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Calif. congresswoman introduces free wireless broadband bill

Tue, 04/22/2008 - 8:15am
Mike Robuck

Last week, Rep. Ann Eshoo (D-Calif.) introduced the Wireless Internet Nationwide Families Act (WIN) that would, if it passes, require the Federal Communications Commission (FCC) to auction off a segment of unused wireless spectrum in order to offer a free broadband service.

The WIN Act mandates that the FCC auction certain spectrum that is currently unused, according to Eshoo’s Web site. The winner of the auction would be required to build and complete a network within 10 years that must provide coverage to at least 95 percent of the nation.

The licensee would also be required to provide service for free to consumers and public safety users. The WIN Act also requires the licensee to deny access to obscene and indecent material on the free service tier.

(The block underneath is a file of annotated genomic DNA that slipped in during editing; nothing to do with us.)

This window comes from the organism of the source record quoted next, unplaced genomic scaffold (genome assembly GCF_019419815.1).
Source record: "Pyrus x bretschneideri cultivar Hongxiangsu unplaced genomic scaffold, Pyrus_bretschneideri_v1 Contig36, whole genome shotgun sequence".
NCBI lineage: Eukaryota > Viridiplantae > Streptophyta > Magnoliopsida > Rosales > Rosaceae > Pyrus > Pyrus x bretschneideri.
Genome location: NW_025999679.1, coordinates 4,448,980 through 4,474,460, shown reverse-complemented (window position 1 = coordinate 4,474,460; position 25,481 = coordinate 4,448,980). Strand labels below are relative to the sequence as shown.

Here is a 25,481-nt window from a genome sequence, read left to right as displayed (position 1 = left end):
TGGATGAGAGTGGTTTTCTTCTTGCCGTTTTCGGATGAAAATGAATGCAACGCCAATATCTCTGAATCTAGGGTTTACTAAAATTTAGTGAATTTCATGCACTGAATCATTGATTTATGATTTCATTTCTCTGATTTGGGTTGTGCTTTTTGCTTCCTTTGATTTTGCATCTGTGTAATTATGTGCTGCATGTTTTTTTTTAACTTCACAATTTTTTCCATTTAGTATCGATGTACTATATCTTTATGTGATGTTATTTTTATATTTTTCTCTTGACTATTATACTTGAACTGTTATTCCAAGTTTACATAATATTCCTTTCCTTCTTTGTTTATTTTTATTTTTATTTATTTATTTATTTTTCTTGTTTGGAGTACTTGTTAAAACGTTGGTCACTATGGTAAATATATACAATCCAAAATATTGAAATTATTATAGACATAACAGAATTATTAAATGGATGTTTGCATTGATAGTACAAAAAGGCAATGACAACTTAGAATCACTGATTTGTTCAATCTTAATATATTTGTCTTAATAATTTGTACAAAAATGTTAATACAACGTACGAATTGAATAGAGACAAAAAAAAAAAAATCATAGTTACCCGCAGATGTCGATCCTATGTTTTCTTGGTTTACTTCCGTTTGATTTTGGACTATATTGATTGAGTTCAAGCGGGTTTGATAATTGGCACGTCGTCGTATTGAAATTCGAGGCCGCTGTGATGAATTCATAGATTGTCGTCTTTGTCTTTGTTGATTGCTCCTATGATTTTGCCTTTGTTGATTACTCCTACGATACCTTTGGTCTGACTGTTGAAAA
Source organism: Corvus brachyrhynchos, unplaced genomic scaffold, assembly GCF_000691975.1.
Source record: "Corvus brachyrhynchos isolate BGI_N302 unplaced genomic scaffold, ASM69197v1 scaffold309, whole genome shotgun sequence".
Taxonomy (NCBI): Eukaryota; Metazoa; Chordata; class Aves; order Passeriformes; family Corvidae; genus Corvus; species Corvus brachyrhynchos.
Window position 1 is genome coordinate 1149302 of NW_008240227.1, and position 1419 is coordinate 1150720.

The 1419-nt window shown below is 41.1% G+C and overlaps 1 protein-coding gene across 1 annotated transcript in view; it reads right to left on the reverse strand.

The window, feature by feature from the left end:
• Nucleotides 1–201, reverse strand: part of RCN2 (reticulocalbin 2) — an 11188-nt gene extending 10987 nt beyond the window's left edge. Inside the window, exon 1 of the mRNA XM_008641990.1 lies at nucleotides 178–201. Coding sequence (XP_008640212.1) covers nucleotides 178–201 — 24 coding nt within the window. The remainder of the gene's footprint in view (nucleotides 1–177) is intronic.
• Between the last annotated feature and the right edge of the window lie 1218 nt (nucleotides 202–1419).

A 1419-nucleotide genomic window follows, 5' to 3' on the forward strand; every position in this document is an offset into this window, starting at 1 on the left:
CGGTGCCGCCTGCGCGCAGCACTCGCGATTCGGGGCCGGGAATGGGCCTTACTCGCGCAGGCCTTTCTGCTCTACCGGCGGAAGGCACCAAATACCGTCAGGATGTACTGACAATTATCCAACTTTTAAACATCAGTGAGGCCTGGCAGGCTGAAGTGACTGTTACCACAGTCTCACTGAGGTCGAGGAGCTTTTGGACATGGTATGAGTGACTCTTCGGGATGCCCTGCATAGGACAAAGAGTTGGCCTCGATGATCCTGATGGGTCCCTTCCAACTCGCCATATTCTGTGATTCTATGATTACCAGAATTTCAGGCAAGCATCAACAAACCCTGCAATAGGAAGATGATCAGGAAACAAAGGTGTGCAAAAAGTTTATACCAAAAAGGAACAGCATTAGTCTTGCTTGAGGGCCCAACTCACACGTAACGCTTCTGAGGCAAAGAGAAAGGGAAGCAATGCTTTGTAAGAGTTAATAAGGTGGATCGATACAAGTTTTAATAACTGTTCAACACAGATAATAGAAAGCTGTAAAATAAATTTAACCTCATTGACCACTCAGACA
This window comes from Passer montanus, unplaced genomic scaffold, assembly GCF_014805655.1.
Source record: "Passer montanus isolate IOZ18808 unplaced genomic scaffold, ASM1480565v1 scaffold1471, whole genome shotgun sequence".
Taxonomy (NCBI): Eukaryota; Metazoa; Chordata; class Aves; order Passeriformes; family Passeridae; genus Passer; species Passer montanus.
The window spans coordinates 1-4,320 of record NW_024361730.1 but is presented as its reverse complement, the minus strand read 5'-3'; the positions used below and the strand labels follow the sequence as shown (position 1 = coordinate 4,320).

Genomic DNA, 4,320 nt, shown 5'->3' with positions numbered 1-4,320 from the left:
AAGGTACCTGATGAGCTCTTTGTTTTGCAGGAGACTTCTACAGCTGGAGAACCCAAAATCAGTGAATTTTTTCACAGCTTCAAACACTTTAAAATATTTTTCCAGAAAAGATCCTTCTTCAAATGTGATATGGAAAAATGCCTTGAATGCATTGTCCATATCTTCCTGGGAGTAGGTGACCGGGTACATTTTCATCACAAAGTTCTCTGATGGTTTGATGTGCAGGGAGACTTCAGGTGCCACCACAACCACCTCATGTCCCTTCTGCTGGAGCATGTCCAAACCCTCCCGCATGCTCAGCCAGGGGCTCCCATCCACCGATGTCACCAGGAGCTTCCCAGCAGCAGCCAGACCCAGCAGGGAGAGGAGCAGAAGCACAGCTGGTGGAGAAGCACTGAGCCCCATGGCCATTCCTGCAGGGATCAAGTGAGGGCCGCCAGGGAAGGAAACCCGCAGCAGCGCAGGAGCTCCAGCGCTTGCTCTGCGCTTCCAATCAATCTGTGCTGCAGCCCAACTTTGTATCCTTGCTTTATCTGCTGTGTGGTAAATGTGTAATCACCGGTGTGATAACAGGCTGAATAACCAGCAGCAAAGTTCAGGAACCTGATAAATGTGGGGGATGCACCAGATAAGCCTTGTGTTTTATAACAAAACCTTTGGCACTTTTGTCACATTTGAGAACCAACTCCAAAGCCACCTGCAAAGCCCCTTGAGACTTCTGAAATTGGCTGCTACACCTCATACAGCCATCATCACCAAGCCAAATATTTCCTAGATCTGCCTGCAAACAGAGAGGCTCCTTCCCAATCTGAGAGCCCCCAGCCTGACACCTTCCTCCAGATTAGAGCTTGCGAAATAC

"The cost of broadband service is a barrier for too many families who want broadband, with more than 100 million Americans without broadband at home," Eshoo said.

"By every measure, the U.S. is losing the international broadband race, and our competitiveness as a nation is at stake.”

The unused wireless spectrum is between 2,155 MHz and 2,180 MHz. Rep. Ed Markey (D-Mass.) and Rep. Chris Cannon (R-Utah) have signed on as co-sponsors of the bill.

Eshoo expressed disappointment with the FCC’s auction that was completed earlier this year. AT&T and Verizon both won large chunks of wireless spectrum in the auction (story here). 

"The results of the 700 MHz auction disappointed many of us who hoped that a new entrant would emerge,” Eshoo said. “Seventy percent of the spectrum auctioned went to only two carriers. While the auction required under this legislation is open to anyone, it is my hope that the bold conditions of requiring free, family friendly service will encourage the entry of a new kind of national broadband service provider."

Eshoo’s initiative is similar to one put forth by M2Z Networks, which also proposed a free, nationwide service on the same band of spectrum. The FCC denied M2Z Network’s proposal.

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